Words Gabrielle de la Cruz
Images The Architecture of Leandro V. Locsin (1977) and Atom Araullo
Yesterday, January 25, 2024, it was reported that the National Commission for Culture and the Arts (NCCA) declared the Nutrition Center of the Philippines by National Artist for Architecture as an Important Cultural Property (ICP). The announcement was made in a Facebook post by National Commission for Culture and the Arts (NCCA) Commissioner for Cultural Heritage Ivan Henares.
The declaration happened three months after the NCCA shared that the National Nutrition Center filed a petition, with a Notice to the Public served last October 23, 2023. Public positions were received by the commission until November 13 of the past year.
Henares’ post revealed that the National Nutrition Council of the Philippines Compound actually filed a petition for the cultural property to be declared a National Cultural Treasure. He added that while this was the case, “the ICP declaration allows the Department of Transportation (DOTr) to undertake adaptive reuse to integrate this significant work of Locsin into the Senate-DepEd Station of the Metro Manila Subway.”
It is no secret that DOTr requested drawings of the Nutrition Center from architectural firm Leandro V. Locsin Partners (LVLP) in 2021. The same request was made for the center’s neighboring buildings in Locsin’s Complex of Social Welfare Agencies namely the Philippine Center for Population & Development and SWADCAP DSWD, leaving the heritage community alarmed given the demolitions of certain Locsin buildings at the time. Journalist Atom Araullo also shared in an interview with Kanto in 2022 that he “found out that the government [previous administration] was planning to demolish the structure for the construction of a subway.”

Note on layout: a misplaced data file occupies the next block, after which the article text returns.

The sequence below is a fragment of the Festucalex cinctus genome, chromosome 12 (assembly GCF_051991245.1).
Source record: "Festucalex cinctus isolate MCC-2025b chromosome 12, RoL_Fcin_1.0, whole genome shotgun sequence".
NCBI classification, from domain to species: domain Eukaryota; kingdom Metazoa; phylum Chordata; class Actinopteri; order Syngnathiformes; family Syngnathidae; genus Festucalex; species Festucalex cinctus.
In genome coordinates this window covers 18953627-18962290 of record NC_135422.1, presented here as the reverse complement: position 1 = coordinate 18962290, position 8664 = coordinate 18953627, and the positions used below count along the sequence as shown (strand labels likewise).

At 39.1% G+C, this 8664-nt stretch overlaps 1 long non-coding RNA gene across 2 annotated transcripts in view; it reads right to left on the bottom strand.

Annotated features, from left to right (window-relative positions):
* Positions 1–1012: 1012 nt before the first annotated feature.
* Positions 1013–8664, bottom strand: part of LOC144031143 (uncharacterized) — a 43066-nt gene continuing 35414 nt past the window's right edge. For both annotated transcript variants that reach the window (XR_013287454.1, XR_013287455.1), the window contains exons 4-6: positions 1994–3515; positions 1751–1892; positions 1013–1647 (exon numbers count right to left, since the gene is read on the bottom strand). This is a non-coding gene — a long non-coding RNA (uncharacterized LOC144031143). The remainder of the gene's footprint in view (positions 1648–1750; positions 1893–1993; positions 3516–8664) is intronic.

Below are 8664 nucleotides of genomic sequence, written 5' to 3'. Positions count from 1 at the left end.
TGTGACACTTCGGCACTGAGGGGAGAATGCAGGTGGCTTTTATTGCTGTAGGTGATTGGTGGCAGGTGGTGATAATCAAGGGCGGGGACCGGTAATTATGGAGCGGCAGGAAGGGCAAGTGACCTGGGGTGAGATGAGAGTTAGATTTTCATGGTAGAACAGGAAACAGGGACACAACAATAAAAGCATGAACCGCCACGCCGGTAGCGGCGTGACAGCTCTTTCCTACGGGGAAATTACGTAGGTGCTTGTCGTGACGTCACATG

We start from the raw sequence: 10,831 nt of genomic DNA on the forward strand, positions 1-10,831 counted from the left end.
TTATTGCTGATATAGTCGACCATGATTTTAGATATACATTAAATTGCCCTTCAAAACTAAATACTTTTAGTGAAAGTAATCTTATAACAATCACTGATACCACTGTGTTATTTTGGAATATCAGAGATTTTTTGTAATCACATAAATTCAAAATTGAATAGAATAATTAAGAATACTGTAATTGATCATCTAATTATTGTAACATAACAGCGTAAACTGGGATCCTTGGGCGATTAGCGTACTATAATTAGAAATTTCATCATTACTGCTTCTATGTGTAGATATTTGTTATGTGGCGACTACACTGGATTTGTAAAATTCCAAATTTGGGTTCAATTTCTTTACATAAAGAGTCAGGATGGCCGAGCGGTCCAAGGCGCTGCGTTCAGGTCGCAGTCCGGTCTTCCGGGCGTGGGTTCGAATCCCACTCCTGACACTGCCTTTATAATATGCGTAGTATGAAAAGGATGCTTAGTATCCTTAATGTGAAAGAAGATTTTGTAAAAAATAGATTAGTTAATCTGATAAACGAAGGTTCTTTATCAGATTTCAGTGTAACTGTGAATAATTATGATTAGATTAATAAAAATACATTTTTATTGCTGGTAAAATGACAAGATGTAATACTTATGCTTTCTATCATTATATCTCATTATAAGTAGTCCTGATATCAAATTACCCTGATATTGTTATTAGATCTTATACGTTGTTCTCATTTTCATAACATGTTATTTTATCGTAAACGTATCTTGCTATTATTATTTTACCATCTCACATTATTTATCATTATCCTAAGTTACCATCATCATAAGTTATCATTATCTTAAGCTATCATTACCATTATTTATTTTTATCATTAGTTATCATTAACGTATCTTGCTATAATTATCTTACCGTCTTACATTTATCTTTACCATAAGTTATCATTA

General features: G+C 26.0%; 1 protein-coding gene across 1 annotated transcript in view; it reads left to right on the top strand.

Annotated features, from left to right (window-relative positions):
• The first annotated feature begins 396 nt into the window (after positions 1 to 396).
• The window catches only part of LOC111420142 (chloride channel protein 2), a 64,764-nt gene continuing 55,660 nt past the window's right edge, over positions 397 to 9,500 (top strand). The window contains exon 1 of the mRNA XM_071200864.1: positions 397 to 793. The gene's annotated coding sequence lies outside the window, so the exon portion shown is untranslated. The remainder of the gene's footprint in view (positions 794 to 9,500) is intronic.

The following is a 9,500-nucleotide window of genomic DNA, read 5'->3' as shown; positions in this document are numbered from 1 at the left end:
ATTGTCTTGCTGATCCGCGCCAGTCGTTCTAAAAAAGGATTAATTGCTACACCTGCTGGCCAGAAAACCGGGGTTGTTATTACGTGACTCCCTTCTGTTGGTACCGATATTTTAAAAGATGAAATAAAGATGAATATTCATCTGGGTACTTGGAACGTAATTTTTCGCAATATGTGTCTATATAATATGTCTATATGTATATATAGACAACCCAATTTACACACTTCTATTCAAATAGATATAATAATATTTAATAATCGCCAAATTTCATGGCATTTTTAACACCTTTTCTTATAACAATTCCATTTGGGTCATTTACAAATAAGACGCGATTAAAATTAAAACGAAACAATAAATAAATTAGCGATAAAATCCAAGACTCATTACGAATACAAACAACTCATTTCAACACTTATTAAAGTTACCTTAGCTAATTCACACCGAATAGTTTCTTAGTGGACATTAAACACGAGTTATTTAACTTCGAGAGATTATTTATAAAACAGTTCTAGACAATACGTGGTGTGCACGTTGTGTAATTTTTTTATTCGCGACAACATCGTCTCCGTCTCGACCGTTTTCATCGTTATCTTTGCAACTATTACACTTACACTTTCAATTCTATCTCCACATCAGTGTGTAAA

Thankfully, the recent declaration now safeguards the Nutrition Center of the Philippines, as Article III, Section 5 of R.A. 10066 or the National Cultural Heritage Act of 2009 states that the designation as an ICP is “for purposes of protecting a cultural property against exportation, modification or demolition.”
An Important Cultural Property designation is given to a cultural property for “having exceptional cultural, artistic, and historical significance to the Philippines.” It is important to note that the designation of the Nutrition Center as an ICP highlights how the works of National Artists such as Locsin contribute to our national and cultural identity, and how they must, in turn, be protected.
Proclamations of National Artists state that their works and achievements are reflective of “that national genius that contributes to the artistic heritage of the Philippines and the world,” and Locsin’s solid portfolio and awards such as the Fukuoka Asian Culture Prize serve as proof of the pride he brought our nation. His early works were precedents to the iconic landmarks that he would leave behind, with his son Andy Locsin describing some of his first schemes with “a very, very strong design sense—concepts of floating volumes, openness, a horizontality that was of the earth, and a lifting of those volumes off the ground; reminiscent to some degree of an abstraction of what Filipino architecture could be.”
Many of the structures that Locsin left us continue to shape our cultural fabric up to this day, as seen in the way the PICC has played host to numerous public and private events or how the Nutrition Center of the Philippines has long been the headquarters of the National Nutrition Council, “the country’s highest policy-making and coordinating body on nutrition.”
Aside from its cultural significance as a Locsin work, the 1974 Nutritional Center Building also follows the massive, concrete volumes signature of the architect. Araullo described the building as having Locsin’s fingerprints all over it, with “clean lines, the big spaces, the lightness in an otherwise heavy and imposing structure.” He added that he “especially liked the staircase in the middle of the building,” another feature that Locsin also incorporated in some of his most prominent works such as the Tanghalang Pambansa and the PICC in the Cultural Center of the Philippines Complex.
We complete this announcement with a reminder from architect Dominic Galicia: “We need to eliminate the draconian notion that the work of a National Artist can no longer evolve in order to adjust to contemporary needs, that its meaning and significance are no longer able to deepen. It is a mindset that the work of an architect, once declared National Artist, must forever remain unchanged.” •